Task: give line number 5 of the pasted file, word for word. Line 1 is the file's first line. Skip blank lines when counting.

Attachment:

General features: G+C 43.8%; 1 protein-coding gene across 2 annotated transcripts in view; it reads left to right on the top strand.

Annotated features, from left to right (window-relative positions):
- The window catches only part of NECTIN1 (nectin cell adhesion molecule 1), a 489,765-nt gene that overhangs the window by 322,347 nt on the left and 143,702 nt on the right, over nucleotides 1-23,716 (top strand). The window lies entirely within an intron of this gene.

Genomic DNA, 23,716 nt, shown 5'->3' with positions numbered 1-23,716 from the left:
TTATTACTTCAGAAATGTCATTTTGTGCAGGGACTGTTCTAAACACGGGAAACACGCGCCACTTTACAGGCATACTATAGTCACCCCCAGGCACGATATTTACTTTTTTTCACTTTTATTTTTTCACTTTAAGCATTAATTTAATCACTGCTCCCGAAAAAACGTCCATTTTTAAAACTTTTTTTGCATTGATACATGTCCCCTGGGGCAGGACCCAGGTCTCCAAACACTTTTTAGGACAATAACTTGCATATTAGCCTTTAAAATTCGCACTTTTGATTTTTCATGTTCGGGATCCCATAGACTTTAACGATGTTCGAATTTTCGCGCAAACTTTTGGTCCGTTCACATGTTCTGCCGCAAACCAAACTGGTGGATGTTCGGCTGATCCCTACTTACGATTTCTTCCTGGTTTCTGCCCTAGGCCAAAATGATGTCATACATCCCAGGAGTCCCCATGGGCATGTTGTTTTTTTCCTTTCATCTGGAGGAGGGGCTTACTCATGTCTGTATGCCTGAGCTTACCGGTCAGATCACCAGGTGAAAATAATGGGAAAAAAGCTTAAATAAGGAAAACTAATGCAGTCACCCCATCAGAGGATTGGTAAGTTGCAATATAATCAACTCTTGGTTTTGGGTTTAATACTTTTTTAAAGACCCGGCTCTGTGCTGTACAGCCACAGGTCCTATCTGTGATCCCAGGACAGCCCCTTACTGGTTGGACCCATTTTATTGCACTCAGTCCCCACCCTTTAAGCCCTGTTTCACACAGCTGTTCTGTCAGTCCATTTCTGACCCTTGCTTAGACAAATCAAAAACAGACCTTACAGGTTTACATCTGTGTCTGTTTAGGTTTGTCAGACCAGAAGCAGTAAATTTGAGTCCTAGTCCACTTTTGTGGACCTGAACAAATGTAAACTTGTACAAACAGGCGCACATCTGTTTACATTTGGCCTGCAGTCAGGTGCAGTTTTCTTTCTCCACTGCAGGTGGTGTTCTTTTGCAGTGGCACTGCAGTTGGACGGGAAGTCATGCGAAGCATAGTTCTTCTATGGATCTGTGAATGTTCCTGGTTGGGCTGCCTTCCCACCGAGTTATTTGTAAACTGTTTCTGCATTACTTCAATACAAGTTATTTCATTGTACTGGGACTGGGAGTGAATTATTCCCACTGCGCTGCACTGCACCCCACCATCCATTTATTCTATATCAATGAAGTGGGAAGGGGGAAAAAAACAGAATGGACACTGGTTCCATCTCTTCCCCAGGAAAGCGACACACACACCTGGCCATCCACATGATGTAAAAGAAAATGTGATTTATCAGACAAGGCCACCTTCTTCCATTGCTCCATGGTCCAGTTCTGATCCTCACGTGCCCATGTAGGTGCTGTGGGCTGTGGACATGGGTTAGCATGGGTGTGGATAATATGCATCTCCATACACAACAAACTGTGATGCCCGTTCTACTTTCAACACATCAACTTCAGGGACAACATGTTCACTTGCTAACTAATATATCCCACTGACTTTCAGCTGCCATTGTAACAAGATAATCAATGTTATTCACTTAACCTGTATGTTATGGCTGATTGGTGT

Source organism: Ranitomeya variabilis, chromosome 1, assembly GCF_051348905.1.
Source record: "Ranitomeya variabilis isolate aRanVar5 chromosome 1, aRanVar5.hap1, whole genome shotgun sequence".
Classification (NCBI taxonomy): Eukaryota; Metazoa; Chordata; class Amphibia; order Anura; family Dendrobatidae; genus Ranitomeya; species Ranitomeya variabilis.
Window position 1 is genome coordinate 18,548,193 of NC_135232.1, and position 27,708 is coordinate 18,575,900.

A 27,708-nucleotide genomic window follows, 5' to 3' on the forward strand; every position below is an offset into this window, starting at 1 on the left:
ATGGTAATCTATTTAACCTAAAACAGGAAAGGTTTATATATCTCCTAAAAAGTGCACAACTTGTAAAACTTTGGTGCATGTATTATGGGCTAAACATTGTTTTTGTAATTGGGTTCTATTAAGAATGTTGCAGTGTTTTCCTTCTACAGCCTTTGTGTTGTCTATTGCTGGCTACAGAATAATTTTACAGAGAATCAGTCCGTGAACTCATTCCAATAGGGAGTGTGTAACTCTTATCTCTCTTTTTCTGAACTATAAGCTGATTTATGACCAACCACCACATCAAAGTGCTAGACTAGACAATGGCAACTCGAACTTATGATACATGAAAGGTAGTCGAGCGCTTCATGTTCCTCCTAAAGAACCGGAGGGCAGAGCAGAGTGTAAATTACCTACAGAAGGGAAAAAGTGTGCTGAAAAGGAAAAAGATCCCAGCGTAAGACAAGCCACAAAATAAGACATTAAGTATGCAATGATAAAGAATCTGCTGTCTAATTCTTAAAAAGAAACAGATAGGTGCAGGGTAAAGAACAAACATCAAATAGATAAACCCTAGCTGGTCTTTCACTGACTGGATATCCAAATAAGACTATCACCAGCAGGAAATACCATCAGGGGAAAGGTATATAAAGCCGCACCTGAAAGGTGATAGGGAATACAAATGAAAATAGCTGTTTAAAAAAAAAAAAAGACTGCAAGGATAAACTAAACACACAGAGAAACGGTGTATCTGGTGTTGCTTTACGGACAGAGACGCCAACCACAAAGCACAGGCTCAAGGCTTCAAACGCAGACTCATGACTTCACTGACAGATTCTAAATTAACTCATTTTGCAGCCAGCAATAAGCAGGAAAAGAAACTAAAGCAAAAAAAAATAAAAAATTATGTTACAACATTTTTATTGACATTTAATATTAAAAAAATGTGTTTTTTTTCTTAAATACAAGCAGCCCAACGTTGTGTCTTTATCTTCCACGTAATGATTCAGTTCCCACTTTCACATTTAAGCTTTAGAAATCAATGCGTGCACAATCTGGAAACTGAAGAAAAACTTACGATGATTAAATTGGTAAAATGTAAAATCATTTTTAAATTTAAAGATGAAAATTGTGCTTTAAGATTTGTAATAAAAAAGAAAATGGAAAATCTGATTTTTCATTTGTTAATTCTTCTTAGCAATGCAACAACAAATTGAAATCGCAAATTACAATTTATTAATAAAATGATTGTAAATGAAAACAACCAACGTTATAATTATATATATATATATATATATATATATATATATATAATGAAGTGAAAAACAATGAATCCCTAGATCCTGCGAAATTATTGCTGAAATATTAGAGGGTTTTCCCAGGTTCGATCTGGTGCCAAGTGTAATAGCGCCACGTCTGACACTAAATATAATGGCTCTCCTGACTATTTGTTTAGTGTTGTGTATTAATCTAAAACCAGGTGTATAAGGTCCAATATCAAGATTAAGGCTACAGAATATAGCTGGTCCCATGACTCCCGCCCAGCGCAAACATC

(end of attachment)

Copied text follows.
TTATTACTTCAGAAATGTCATTTTGTGCAGGGACTGTTCTAAACACGGGAAACACGCGCCACTTTACAGGCATACTATAGTCACCCCCAGGCACGATATTTACTTTTTTTCACTTTTATTTTTTCACTTTAAGCATTAATTTAATCACTGCTCCCGAAAAAACGTCCATTTTTAAAACTTTTTTTGCATTGATACATGTCCCCTGGGGCAGGACCCAGGTCTCCAAACACTTTTTAGGACAATAACTTGCATATTAGCCTTTAAAATTCGCACTTTTGATTTTTCATGTTCGGGATCCCATAGACTTTAACGATGTTCGAATTTTCGCGCAAACTTTTGGTCCGTTCACATGTTCTGCCGCAAACCAAACTGGTGGATGTTCGGCTGATCCCTACTTACGATTTCTTCCTGGTTTCTGCCCTAGGCCAAAATGATGTCATACATCCCAGGAGTCCCCATGGGCATGTTGTTTTTTTCCTTTCATCTGGAGGAGGGGCTTACTCATGTCTGTATGCCTGAGCTTACCGGTCAGATCACCAGGTGAAAATAATGGGAAAAAAGCTTAAATAAGGAAAACTAATGCAGTCACCCCATCAGAGGATTGGTAAGTTGCAATATAATCAACTCTTGGTTTTGGGTTTAATACTTTTTTAAAGACCCGGCTCTGTGCTGTACAGCCACAGGTCCTATCTGTGATCCCAGGACAGCCCCTTACTGGTTGGACCCATTTTATTGCACTCAGTCCCCACCCTTTAAGCCCTGTTTCACACAGCTGTTCTGTCAGTCCATTTCTGACCCTTGCTTAGACAAATCAAAAACAGACCTTACAGGTTTACATCTGTGTCTGTTTAGGTTTGTCAGACCAGAAGCAGTAAATTTGAGTCCTAGTCCACTTTTGTGGACCTGAACAAATGTAAACTTGTACAAACAGGCGCACATCTGTTTACATTTGGCCTGCAGTCAGGTGCAGTTTTCTTTCTCCACTGCAGGTGGTGTTCTTTTGCAGTGGCACTGCAGTTGGACGGGAAGTCATGCGAAGCATAGTTCTTCTATGGATCTGTGAATGTTCCTGGTTGGGCTGCCTTCCCACCGAGTTATTTGTAAACTGTTTCTGCATTACTTCAATACAAGTTATTTCATTGTACTGGGACTGGGAGTGAATTATTCCCACTGCGCTGCACTGCACCCCACCATCCATTTATTCTATATCAATGAAGTGGGAAGGGGGAAAAAAACAGAATGGACACTGGTTCCATCTCTTCCCCAGGAAAGCGACACACACACCTGGCCATCCACATGATGTAAAAGAAAATGTGATTTATCAGACAAGGCCACCTTCTTCCATTGCTCCATGGTCCAGTTCTGATCCTCACGTGCCCATGTAGGTGCTGTGGGCTGTGGACATGGGTTAGCATGGGTGTGGATAATATGCATCTCCATACACAACAAACTGTGATGCCCGTTCTACTTTCAACACATCAACTTCAGGGACAACATGTTCACTTGCTAACTAATATATCCCACTGACTTTCAGCTGCCATTGTAACAAGATAATCAATGTTATTCACTTAACCTGTATGTTATGGCTGATTGGTGT